Paul Krugman, who, in case anybody bothers to check, has been right, right, and right about Europe for the past several years, while the Austerians and Germany have been wrong, wrong, wrong, has a new column on Greece which has some useful facts for anyone willing to pay attention:
Or to oversimplify things a bit, you can think of European policy as involving a bailout, not of Greece, but of creditor-country banks, with the Greek government simply acting as the middleman — and with the Greek public, which has seen a catastrophic fall in living standards, required to make further sacrifices so that it, too, can contribute funds to that bailout.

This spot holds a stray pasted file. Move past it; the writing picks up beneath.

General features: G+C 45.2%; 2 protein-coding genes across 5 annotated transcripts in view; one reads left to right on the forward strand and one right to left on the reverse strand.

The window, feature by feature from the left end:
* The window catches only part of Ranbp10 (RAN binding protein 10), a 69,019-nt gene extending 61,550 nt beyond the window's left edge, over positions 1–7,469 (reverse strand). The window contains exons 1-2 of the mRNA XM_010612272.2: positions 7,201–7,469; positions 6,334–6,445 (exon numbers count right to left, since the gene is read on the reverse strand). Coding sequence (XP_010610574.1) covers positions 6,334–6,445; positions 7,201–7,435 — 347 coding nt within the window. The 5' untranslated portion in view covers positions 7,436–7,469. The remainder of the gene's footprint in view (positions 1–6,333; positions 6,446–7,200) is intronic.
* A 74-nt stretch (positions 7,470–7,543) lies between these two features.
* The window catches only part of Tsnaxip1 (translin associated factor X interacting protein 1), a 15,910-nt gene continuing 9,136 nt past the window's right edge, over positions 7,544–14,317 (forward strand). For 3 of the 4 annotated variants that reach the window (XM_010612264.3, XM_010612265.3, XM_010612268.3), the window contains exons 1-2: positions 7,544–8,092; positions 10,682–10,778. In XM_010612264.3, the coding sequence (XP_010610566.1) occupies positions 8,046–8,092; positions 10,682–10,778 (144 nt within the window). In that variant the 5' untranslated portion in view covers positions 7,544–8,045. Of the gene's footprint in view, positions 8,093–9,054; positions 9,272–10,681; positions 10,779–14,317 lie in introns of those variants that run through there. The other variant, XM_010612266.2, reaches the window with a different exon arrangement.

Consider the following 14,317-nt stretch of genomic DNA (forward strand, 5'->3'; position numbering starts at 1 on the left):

The funds lent to Greece since the crisis have gone to pay interest and principal on its loans to those creditor =country banks. Because bailing out banks that have made egregiously foolish loans is not the sort of thing that's really popular, it's necessary to write the story as a myth and morality play.
Doing the right thing would, however, require that other Europeans, Germans in particular, abandon self-serving myths and stop substituting moralizing for analysis.
Can they do it? We’ll soon see.
Merkel says no. If somebody pulls the trigger, Europe could unravel rather quickly.